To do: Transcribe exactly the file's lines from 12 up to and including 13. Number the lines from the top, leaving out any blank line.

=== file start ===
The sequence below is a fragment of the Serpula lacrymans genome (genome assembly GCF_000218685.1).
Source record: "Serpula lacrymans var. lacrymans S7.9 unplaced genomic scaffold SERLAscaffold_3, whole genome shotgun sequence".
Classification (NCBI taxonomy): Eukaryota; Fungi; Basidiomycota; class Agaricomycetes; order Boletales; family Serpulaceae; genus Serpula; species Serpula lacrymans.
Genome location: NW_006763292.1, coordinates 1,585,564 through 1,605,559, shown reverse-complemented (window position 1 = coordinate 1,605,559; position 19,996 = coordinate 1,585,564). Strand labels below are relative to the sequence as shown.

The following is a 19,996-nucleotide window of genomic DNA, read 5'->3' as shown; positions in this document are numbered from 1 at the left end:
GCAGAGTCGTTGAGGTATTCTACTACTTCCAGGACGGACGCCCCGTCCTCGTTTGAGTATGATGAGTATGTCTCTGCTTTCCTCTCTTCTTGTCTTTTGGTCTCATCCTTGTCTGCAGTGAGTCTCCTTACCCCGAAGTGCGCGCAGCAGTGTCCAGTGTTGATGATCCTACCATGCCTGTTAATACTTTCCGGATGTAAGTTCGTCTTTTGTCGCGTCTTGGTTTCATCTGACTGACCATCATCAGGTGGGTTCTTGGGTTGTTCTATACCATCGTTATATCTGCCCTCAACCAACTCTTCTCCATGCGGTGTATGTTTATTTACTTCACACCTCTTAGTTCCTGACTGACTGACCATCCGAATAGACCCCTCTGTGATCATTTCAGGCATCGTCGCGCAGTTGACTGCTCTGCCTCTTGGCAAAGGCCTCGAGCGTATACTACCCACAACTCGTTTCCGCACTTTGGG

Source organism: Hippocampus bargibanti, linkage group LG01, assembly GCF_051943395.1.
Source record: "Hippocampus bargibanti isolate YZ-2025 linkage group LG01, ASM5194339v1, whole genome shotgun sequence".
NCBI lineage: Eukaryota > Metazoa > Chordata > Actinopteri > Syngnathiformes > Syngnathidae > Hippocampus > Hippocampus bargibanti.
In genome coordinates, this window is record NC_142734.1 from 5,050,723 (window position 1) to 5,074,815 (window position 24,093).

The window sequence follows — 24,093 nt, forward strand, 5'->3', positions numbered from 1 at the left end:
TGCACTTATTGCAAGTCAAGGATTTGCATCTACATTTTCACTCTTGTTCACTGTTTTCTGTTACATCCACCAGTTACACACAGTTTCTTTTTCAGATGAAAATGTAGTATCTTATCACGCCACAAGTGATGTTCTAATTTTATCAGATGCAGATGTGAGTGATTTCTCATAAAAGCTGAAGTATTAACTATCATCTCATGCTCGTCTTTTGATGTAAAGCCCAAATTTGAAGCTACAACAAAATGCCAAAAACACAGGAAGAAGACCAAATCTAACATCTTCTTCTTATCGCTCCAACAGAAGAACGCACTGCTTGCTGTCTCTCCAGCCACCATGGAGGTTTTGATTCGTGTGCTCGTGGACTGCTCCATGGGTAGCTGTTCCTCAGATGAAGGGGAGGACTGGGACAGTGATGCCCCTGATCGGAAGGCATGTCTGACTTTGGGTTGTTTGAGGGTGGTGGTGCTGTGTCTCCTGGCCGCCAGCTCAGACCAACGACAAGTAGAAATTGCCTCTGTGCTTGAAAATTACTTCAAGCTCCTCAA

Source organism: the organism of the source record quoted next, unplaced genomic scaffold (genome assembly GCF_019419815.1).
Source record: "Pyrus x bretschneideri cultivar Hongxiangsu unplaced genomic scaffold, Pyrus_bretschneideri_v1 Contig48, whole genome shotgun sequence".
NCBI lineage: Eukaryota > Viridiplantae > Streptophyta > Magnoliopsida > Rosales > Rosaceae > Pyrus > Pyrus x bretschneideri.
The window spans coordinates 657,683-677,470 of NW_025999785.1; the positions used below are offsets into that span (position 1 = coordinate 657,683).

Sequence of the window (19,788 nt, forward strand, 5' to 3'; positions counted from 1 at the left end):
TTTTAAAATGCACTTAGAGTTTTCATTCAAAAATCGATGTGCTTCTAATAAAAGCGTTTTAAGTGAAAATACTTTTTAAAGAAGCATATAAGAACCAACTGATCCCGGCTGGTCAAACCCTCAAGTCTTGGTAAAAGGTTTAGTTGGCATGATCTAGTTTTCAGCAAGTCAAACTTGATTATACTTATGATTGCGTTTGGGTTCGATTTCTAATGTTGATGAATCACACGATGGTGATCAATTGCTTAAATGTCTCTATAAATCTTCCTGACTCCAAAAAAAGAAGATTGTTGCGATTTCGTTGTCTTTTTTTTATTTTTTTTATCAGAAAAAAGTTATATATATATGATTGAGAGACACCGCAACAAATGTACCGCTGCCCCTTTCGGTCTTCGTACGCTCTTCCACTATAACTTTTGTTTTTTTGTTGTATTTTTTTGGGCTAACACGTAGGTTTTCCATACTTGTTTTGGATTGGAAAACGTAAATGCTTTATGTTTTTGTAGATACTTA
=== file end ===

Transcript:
TGCACTTATTGCAAGTCAAGGATTTGCATCTACATTTTCACTCTTGTTCACTGTTTTCTGTTACATCCACCAGTTACACACAGTTTCTTTTTCAGATGAAAATGTAGTATCTTATCACGCCACAAGTGATGTTCTAATTTTATCAGATGCAGATGTGAGTGATTTCTCATAAAAGCTGAAGTATTAACTATCATCTCATGCTCGTCTTTTGATGTAAAGCCCAAATTTGAAGCTACAACAAAATGCCAAAAACACAGGAAGAAGACCAAATCTAACATCTTCTTCTTATCGCTCCAACAGAAGAACGCACTGCTTGCTGTCTCTCCAGCCACCATGGAGGTTTTGATTCGTGTGCTCGTGGACTGCTCCATGGGTAGCTGTTCCTCAGATGAAGGGGAGGACTGGGACAGTGATGCCCCTGATCGGAAGGCATGTCTGACTTTGGGTTGTTTGAGGGTGGTGGTGCTGTGTCTCCTGGCCGCCAGCTCAGACCAACGACAAGTAGAAATTGCCTCTGTGCTTGAAAATTACTTCAAGCTCCTCAA

Source organism: the organism of the source record quoted next, unplaced genomic scaffold (genome assembly GCF_019419815.1).